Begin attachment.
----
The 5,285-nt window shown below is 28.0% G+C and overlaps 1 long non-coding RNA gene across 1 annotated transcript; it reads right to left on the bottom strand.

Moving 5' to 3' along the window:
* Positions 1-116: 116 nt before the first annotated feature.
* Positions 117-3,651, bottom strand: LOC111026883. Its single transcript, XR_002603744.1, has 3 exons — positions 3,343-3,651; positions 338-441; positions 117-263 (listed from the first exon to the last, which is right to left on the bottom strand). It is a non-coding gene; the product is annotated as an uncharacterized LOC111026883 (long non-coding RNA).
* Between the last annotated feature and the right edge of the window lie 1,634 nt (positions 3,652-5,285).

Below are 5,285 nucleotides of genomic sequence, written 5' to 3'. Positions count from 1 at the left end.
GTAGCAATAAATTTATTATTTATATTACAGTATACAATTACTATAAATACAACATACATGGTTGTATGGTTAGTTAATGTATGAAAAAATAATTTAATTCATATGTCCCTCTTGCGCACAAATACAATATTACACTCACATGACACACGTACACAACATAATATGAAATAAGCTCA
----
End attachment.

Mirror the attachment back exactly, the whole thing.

The 5,285-nt window shown below is 28.0% G+C and overlaps 1 long non-coding RNA gene across 1 annotated transcript; it reads right to left on the bottom strand.

Moving 5' to 3' along the window:
* Positions 1-116: 116 nt before the first annotated feature.
* Positions 117-3,651, bottom strand: LOC111026883. Its single transcript, XR_002603744.1, has 3 exons — positions 3,343-3,651; positions 338-441; positions 117-263 (listed from the first exon to the last, which is right to left on the bottom strand). It is a non-coding gene; the product is annotated as an uncharacterized LOC111026883 (long non-coding RNA).
* Between the last annotated feature and the right edge of the window lie 1,634 nt (positions 3,652-5,285).

Below are 5,285 nucleotides of genomic sequence, written 5' to 3'. Positions count from 1 at the left end.
GTAGCAATAAATTTATTATTTATATTACAGTATACAATTACTATAAATACAACATACATGGTTGTATGGTTAGTTAATGTATGAAAAAATAATTTAATTCATATGTCCCTCTTGCGCACAAATACAATATTACACTCACATGACACACGTACACAACATAATATGAAATAAGCTCA